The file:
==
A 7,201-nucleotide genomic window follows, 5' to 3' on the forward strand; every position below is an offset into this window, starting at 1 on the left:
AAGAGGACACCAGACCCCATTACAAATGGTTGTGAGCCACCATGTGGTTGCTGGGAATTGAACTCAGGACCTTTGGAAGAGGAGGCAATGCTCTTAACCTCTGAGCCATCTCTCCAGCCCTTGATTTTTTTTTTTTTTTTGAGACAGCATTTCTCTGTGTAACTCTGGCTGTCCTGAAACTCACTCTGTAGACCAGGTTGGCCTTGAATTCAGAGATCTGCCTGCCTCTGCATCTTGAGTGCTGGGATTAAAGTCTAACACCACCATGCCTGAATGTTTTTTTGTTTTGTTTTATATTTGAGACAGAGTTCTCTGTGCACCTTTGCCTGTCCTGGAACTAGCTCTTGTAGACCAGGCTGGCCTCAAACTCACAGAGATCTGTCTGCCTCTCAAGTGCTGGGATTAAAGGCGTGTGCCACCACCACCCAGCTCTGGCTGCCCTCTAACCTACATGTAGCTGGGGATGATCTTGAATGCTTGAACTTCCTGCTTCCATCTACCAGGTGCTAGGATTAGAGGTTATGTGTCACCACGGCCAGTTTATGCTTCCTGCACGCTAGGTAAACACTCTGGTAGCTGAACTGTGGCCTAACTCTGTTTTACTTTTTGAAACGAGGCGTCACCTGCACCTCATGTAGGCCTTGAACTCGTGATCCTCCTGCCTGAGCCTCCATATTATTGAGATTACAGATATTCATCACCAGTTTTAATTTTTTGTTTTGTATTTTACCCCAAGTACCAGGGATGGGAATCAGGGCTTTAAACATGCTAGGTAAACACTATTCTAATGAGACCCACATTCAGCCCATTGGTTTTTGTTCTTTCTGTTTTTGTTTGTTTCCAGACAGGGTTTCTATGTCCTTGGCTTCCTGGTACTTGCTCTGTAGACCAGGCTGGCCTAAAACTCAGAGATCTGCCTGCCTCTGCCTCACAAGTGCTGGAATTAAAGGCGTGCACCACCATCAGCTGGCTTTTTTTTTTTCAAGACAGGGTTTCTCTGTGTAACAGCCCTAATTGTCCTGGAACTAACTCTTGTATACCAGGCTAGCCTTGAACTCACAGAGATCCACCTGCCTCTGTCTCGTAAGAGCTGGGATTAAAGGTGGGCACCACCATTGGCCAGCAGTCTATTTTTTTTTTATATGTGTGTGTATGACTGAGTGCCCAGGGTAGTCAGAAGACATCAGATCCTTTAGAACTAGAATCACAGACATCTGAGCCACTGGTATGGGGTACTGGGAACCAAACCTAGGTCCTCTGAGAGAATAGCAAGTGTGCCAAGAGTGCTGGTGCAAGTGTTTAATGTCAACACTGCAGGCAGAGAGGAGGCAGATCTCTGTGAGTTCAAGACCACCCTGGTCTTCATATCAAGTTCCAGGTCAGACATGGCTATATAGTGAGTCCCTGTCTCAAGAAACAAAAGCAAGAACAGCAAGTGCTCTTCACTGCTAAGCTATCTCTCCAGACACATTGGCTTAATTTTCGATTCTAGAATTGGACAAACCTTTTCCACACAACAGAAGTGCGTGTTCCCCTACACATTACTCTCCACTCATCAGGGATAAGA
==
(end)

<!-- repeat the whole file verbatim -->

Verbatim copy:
A 7,201-nucleotide genomic window follows, 5' to 3' on the forward strand; every position below is an offset into this window, starting at 1 on the left:
AAGAGGACACCAGACCCCATTACAAATGGTTGTGAGCCACCATGTGGTTGCTGGGAATTGAACTCAGGACCTTTGGAAGAGGAGGCAATGCTCTTAACCTCTGAGCCATCTCTCCAGCCCTTGATTTTTTTTTTTTTTTTGAGACAGCATTTCTCTGTGTAACTCTGGCTGTCCTGAAACTCACTCTGTAGACCAGGTTGGCCTTGAATTCAGAGATCTGCCTGCCTCTGCATCTTGAGTGCTGGGATTAAAGTCTAACACCACCATGCCTGAATGTTTTTTTGTTTTGTTTTATATTTGAGACAGAGTTCTCTGTGCACCTTTGCCTGTCCTGGAACTAGCTCTTGTAGACCAGGCTGGCCTCAAACTCACAGAGATCTGTCTGCCTCTCAAGTGCTGGGATTAAAGGCGTGTGCCACCACCACCCAGCTCTGGCTGCCCTCTAACCTACATGTAGCTGGGGATGATCTTGAATGCTTGAACTTCCTGCTTCCATCTACCAGGTGCTAGGATTAGAGGTTATGTGTCACCACGGCCAGTTTATGCTTCCTGCACGCTAGGTAAACACTCTGGTAGCTGAACTGTGGCCTAACTCTGTTTTACTTTTTGAAACGAGGCGTCACCTGCACCTCATGTAGGCCTTGAACTCGTGATCCTCCTGCCTGAGCCTCCATATTATTGAGATTACAGATATTCATCACCAGTTTTAATTTTTTGTTTTGTATTTTACCCCAAGTACCAGGGATGGGAATCAGGGCTTTAAACATGCTAGGTAAACACTATTCTAATGAGACCCACATTCAGCCCATTGGTTTTTGTTCTTTCTGTTTTTGTTTGTTTCCAGACAGGGTTTCTATGTCCTTGGCTTCCTGGTACTTGCTCTGTAGACCAGGCTGGCCTAAAACTCAGAGATCTGCCTGCCTCTGCCTCACAAGTGCTGGAATTAAAGGCGTGCACCACCATCAGCTGGCTTTTTTTTTTTCAAGACAGGGTTTCTCTGTGTAACAGCCCTAATTGTCCTGGAACTAACTCTTGTATACCAGGCTAGCCTTGAACTCACAGAGATCCACCTGCCTCTGTCTCGTAAGAGCTGGGATTAAAGGTGGGCACCACCATTGGCCAGCAGTCTATTTTTTTTTTATATGTGTGTGTATGACTGAGTGCCCAGGGTAGTCAGAAGACATCAGATCCTTTAGAACTAGAATCACAGACATCTGAGCCACTGGTATGGGGTACTGGGAACCAAACCTAGGTCCTCTGAGAGAATAGCAAGTGTGCCAAGAGTGCTGGTGCAAGTGTTTAATGTCAACACTGCAGGCAGAGAGGAGGCAGATCTCTGTGAGTTCAAGACCACCCTGGTCTTCATATCAAGTTCCAGGTCAGACATGGCTATATAGTGAGTCCCTGTCTCAAGAAACAAAAGCAAGAACAGCAAGTGCTCTTCACTGCTAAGCTATCTCTCCAGACACATTGGCTTAATTTTCGATTCTAGAATTGGACAAACCTTTTCCACACAACAGAAGTGCGTGTTCCCCTACACATTACTCTCCACTCATCAGGGATAAGA